Spencer, Jenny S Dramatic Strategies in the Plays of Edward Bond, Cambridge, 1992.

Spencer's book provides strong analyses of many of Bond's plays, including Lear.

Trussler, Simon, Editor. New Theatre Voices of the Seventies,

Eyre Methuen, 1981

This book contains sixteen interviews with contemporary British playwrights, including Bond, reprinted from Theatre Quarterly. In his interview, Bond discusses Lear.


Hay, Malcolm and Philip Roberts. Bond' A Study of hisPlays, Eyre Methuen, 1980, p. 103.

Lappin, Lou The Art and Politics of Edward Bond, Peter Lang, 1987, p. 129.

Roberts, Philip, Editor Bond on File, Methuen, 1985, pp 23-24.

Schanne, Richard. The Plays of Edward Bond, Bucknell, 1975, pp. 184-209.
Copyright Information

Copyright Information

This Premium Study Guide is an offprint from Drama for Students.

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Purpose of the Book

The purpose of Drama for Students (DfS) is to provide readers with a guide to understanding, enjoying, and studying novels by giving them easy access to information about the work. Part of Gale's"For Students" Literature line, DfS is specifically designed to meet the curricular needs of high school and undergraduate college students and their teachers, as well as the interests of general readers and researchers considering specific novels. While each volume contains entries on "classic" novels frequently studied in classrooms, there are also entries containing hard-to-find information on contemporary novels, including works by multicultural, international, and women novelists.

The information covered in each entry includes an introduction to the novel and the novel's author; a plot summary, to help readers unravel and understand the events in a novel; descriptions of important characters, including explanation of a given character's role in the novel as well as discussion about that character's relationship to other characters in the novel; analysis of important themes in the novel; and an explanation of important literary techniques and movements as they are demonstrated in the novel.

In addition to this material, which helps the readers analyze the novel itself, students are also provided with important information on the literary and historical background informing each work. This includes a historical context essay, a box comparing the time or place the novel was written to modern Western culture, a critical overview essay, and excerpts from critical essays on the novel. A unique feature of DfS is a specially commissioned critical essay on each novel, targeted toward the student reader.

To further aid the student in studying and enjoying each novel, information on media adaptations is provided, as well as reading suggestions for works of fiction and nonfiction on similar themes and topics. Classroom aids include ideas for research papers and lists of critical sources that provide additional material on the novel.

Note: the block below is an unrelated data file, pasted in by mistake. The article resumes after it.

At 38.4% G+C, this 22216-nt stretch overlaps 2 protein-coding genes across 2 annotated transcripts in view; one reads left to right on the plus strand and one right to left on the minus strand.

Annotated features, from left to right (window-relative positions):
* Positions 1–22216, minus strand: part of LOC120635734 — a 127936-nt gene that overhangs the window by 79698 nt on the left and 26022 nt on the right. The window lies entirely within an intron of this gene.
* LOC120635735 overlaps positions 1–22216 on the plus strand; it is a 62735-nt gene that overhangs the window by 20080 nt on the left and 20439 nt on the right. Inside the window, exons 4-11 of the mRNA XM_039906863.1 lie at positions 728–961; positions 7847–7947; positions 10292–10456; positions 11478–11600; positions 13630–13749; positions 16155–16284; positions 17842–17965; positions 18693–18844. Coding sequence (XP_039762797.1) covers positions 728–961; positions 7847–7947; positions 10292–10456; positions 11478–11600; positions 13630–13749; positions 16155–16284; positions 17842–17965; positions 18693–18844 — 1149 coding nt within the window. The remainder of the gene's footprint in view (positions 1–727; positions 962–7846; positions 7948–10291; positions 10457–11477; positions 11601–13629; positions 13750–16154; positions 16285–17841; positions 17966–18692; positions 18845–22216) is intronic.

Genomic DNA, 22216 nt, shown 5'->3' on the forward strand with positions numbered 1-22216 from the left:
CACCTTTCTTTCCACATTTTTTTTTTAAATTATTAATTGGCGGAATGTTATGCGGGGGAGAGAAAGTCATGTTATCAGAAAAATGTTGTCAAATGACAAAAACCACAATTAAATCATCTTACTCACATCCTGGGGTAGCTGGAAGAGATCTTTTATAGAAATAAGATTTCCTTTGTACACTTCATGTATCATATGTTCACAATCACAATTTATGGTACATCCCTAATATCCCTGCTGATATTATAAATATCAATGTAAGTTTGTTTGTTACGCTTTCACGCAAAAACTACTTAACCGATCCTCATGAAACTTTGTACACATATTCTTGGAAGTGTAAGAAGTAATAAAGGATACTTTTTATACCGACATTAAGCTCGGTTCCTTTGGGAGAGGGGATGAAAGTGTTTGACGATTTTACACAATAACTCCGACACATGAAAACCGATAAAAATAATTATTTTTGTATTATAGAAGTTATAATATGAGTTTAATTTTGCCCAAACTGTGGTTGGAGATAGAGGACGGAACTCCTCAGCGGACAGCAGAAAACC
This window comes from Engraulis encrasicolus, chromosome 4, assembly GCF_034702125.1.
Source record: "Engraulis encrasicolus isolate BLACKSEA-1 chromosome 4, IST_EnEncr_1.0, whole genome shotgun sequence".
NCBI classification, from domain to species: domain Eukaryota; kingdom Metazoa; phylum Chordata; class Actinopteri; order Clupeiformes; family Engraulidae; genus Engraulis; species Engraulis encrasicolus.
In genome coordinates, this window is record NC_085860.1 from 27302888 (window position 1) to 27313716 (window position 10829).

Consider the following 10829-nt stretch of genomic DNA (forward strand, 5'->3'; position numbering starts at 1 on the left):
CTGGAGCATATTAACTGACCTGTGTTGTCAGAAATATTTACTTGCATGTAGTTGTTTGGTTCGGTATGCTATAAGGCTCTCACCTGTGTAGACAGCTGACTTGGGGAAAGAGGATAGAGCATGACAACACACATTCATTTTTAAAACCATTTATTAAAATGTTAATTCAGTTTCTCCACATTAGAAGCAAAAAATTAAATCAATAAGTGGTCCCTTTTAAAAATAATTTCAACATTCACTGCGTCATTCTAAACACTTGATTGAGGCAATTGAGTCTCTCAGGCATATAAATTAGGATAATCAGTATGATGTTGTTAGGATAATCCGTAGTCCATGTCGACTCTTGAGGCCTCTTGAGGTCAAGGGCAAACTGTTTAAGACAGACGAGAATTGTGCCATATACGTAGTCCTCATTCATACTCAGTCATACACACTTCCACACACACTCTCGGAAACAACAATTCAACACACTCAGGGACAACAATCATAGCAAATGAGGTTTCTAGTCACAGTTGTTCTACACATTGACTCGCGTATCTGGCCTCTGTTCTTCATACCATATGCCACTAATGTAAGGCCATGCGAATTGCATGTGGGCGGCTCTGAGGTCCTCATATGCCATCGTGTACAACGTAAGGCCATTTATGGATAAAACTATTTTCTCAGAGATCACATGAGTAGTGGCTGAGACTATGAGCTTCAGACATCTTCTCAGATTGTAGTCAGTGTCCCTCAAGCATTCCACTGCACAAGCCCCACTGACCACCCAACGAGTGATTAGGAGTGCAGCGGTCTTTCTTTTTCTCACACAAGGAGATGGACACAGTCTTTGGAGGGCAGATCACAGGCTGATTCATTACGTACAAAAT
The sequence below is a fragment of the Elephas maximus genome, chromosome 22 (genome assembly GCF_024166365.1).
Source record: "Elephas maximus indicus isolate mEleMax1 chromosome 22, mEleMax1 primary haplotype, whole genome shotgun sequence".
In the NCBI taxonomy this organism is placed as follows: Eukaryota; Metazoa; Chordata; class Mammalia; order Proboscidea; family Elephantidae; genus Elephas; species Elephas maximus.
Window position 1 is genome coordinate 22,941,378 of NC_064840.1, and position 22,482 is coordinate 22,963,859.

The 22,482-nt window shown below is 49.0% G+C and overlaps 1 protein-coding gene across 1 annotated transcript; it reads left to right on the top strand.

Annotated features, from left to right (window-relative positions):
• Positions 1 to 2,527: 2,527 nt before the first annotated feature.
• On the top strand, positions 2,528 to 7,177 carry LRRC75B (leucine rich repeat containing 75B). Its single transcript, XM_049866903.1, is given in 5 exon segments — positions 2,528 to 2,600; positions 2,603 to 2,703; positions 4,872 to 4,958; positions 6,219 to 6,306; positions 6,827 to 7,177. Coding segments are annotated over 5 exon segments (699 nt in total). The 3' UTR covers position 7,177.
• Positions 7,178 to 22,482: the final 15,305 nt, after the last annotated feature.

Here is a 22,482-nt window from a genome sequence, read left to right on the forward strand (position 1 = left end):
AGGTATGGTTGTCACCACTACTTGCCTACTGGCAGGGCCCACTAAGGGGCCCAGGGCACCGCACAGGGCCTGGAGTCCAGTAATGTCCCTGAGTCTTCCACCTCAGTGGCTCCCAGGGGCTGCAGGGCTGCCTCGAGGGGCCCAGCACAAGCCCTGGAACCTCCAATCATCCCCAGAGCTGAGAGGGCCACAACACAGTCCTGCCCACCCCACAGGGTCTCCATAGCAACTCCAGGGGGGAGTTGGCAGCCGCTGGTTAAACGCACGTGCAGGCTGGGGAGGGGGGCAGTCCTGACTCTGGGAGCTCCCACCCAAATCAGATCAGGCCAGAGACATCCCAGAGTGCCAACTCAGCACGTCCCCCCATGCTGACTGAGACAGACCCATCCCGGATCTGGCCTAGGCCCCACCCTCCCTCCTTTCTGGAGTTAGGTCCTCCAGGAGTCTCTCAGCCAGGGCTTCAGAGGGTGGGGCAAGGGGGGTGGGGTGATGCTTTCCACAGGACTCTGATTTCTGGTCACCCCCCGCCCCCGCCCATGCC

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* Introduction: a brief overview of the novel which provides information about its first appearance, its literary standing, any controversies surrounding the work, and major conflicts or themes within the work.
* Author Biography: this section includes basic facts about the author's life, and focuses on events and times in the author's life that inspired the novel in question.
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* Characters: an alphabetical listing of major characters in the novel. Each character name is followed by a brief to an extensive description of the character's role in the novel, as well as discussion of the character's actions, relationships, and possible motivation. Characters are listed alphabetically by last name. If a character is unnamed--for instance, the narrator in Invisible Man-the character is listed as "The Narrator" and alphabetized as "Narrator." If a character's first name is the only one given, the name will appear alphabetically by that name. • Variant names are also included for each character. Thus, the full name "Jean Louise Finch" would head the listing for the narrator of To Kill a Mockingbird, but listed in a separate cross-reference would be the nickname "Scout Finch."
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* What Do I Read Next?: a list of works that might complement the featured novel or serve as a contrast to it. This includes works by the same author and others, works of fiction and nonfiction, and works from various genres, cultures, and eras.

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DfS includes "The Informed Dialogue: Interacting with Literature," a foreword by Anne Devereaux Jordan, Senior Editor for Teaching and Learning Literature (TALL), and a founder of the Children's Literature Association. This essay provides an enlightening look at how readers interact with literature and how Drama for Students can help teachers show students how to enrich their own reading experiences.

A Cumulative Author/Title Index lists the authors and titles covered in each volume of the DfS series.

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"Night." Drama for Students. Ed. Marie Rose Napierkowski. Vol. 4. Detroit: Gale, 1998. 234-35.

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Malak, Amin. "Margaret Atwood's "The Handmaid's Tale and the Dystopian Tradition," Canadian Literature No. 112 (Spring, 1987), 9-16; excerpted and reprinted in Drama for Students, Vol. 4, ed. Marie Rose Napierkowski (Detroit: Gale, 1998), pp. 133-36.